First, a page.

Concerto for Violin, A minor, op. 82 Alexander Glazunov
Moderato; Tranquillo; Andante; Allegro; Sempre animato (1865-1936)
The Violin Concerto in A minor, Op. 82, by Alexander Glazunov is one of his most popular compositions. Written in 1904, the concerto was dedicated to violinist Leopold Auer, who gave the first performance at a Russian Musical Society concert in St. Petersburg on 15 February 1905. The British premiere of the concerto followed just over a year later, under the direction of Sir Henry Wood and with Mischa Elman as soloist. The violin concerto is quite representative of Glazunov’s technically brilliant style.
Taking his structural lead from Felix Mendelssohn and Franz Liszt, Glazunov designed his concerto as a continuous structure, introducing the soloist almost immediately, without the usual orchestral preamble. This haunting melody creates the impression it could go on spiraling forever; yet we are only a minute into the concerto when a cadence in the home key of A minor announces a brief transition that sets up the heart-rending second theme – another glowingly inspired idea that similarly creates a sense of expanding lyricism out of a series of short motifs. There follows a lively closing sequence that would normally relax into the central development section. Instead Glazunov moves us into the nostalgically reflective key of D flat and via a brilliant transformation of the opening theme segues into the slow movement without a break. One of the most enchanting melodies Glazunov ever penned is sounded by the soloist on the violin’s lowest string against a magical accompaniment of harp and divided cellos.
Further blurring the distinction between a single-movement structure and three-movements-in-one, Glazunov continues with the opening movement’s development section and recapitulation – initially via the work’s opening theme, and then the second subject – as if it was the most natural thing in the world. This segues directly into a glorious solo cadenza which would normally be expected to set up the final coda. In the event, quite unexpectedly, Glazunov launches into a joyous finale with an infectious trumpet-led theme that sounds like an escapee from Tchaikovsky’s Capriccio Italien. This propels the soloist on a bracing helter-skelter ride of multiple stoppings, strumming pizzicatos, forced harmonics and Cossack high spirits, but not before announcing another unforgettable melody.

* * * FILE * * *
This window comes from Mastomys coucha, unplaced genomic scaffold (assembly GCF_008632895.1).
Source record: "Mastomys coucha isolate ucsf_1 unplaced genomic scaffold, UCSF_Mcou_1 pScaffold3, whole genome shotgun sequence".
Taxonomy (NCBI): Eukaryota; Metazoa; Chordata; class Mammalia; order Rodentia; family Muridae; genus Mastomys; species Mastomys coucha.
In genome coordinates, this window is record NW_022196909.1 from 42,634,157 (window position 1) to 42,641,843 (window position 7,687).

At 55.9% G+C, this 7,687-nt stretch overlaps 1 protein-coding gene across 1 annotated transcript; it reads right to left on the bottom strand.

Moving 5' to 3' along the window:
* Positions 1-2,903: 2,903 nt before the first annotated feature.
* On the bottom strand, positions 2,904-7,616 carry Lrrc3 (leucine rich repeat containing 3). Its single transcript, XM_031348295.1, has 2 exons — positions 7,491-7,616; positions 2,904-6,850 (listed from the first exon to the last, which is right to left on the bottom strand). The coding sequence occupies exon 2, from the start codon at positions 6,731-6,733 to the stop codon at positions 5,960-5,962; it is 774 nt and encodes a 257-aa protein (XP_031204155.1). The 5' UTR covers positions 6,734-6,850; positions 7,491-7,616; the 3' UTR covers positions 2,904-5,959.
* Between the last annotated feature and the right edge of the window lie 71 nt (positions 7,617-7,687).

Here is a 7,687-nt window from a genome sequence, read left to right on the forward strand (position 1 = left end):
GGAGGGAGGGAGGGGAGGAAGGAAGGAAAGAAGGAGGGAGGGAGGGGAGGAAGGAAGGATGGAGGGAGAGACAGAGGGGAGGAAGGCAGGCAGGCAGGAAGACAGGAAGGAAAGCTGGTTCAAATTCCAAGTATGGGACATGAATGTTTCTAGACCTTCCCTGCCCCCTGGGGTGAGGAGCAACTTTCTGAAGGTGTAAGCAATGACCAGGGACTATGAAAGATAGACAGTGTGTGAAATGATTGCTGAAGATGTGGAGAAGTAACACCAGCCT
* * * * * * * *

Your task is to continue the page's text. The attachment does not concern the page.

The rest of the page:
As Senior Artist-in-Residence at Skidmore College, Michael Emery directs the vibrant string program, working with talented students on solo, chamber music, and orchestral repertoire. Through the annual Skidmore String Festival, which he initiated in 2005, the Skidmore community has enjoyed residencies by several highly acclaimed quartets, including the Brentano, Manhattan, American, Ying, Talich, Meccore, and Dover.
Mr. Emery blends performance with teaching to create an active musical career. He has collaborated in chamber music with many international artists, including Ruggiero Ricci, Elizabeth Pitcairn, André-Michel Schub, and Emanuel Ax, and has performed in the Sibelius, Ludwig Spohr and Paganini International Violin Competitions. He is pleased to join his colleagues Jameson Platte, cellist, and Matthew Quayle, pianist, to form the Omega Trio, which will be touring internationally with piano trio repertoire as well as the Beethoven Triple Concerto.
Mr. Emery has coached and performed in several international summer music festivals including the Spoleto Festival dei 2Mondi and InterHarmony Music Festivals in Italy, Luzerne Music Center and KentMusic in New York, and Mahler Conservatory in Vienna.
He is concertmaster and frequent soloist with orchestras in New York and California, and has performed as soloist and concertmaster in Asia, as well as several major European cities.
Mr. Emery has performed in collaboration with many contemporary composers, including Gunther Schuller, Jennifer Higdon, Joan Tower, Ezra Laderman, Lowell Liebermann, Tommie Haglund, Richard Danielpour, and John Corigliano.
Mr. Emery earned his MM in Performance from the Manhattan School of Music as a scholarship student with Erick Friedman and Raphael Bronstein, and served as concertmaster of the Manhattan Symphony. At MSM he was selected to perform in masterclasses with Ruggiero Ricci and Henryk Szeryng, and as the violinist for the sonata class with Misha Elman’s longtime collaborative pianist, Joseph Seiger.